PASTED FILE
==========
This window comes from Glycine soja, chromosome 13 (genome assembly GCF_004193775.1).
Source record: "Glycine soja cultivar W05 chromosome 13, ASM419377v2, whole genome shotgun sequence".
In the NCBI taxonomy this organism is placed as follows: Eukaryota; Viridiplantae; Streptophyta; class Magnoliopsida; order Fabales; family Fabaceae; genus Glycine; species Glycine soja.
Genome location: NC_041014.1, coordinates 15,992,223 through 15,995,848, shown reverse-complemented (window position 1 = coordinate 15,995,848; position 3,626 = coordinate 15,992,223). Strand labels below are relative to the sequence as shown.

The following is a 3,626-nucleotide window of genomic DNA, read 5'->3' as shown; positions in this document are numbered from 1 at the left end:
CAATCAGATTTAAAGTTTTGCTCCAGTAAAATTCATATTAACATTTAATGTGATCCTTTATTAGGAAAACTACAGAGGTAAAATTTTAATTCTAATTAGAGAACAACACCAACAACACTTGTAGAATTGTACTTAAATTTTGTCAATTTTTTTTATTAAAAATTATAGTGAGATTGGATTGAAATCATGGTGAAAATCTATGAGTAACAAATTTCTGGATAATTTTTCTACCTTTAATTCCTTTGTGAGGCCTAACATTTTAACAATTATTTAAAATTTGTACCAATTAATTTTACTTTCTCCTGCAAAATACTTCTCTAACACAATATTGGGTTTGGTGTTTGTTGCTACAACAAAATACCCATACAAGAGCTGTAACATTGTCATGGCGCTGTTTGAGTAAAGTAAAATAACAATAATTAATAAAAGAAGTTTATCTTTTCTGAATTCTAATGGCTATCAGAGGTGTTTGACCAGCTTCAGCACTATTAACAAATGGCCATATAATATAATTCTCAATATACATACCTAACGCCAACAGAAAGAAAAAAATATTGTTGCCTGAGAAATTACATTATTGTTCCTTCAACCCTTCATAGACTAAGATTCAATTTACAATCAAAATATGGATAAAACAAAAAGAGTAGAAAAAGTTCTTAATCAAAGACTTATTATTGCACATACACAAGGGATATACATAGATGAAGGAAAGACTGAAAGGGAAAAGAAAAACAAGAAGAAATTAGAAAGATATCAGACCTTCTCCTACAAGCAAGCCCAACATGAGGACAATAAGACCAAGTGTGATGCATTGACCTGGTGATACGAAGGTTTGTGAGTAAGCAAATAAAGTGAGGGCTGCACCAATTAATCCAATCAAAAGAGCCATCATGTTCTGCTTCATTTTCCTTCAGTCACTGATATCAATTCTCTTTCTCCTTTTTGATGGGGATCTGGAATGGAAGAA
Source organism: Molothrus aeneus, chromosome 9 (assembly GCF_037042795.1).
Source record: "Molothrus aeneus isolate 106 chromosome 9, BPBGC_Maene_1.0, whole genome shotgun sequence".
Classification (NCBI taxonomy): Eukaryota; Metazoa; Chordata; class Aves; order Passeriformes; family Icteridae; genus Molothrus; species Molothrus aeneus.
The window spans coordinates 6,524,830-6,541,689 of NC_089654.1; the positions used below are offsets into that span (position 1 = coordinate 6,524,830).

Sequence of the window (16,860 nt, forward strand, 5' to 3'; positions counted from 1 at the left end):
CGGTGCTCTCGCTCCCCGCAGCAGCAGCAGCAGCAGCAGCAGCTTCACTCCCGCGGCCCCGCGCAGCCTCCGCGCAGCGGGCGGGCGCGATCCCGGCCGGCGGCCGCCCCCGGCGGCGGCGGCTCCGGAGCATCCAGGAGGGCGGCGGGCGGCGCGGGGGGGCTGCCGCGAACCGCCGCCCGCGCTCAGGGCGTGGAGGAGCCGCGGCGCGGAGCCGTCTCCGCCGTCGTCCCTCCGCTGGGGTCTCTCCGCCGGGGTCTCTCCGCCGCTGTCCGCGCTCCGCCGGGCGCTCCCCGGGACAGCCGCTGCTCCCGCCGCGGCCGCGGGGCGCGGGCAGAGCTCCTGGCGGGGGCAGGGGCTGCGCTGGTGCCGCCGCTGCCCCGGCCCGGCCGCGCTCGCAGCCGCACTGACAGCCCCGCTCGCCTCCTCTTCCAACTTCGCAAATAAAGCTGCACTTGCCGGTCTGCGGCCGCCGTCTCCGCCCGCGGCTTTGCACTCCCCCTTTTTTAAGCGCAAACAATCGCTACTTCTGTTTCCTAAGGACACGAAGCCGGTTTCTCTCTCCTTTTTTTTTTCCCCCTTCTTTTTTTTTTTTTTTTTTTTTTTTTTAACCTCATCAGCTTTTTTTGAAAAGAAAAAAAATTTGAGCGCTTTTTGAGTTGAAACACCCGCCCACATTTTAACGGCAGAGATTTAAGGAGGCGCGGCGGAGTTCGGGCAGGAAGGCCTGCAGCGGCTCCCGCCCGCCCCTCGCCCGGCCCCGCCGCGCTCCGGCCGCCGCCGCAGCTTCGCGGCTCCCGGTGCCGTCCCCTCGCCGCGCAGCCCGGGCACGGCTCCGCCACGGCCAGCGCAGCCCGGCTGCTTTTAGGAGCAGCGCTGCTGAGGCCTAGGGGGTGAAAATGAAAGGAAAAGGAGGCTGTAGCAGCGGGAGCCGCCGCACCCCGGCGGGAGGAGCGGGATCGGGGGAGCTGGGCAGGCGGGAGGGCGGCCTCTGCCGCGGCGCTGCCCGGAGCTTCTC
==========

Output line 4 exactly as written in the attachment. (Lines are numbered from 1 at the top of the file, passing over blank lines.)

Genome location: NC_041014.1, coordinates 15,992,223 through 15,995,848, shown reverse-complemented (window position 1 = coordinate 15,995,848; position 3,626 = coordinate 15,992,223). Strand labels below are relative to the sequence as shown.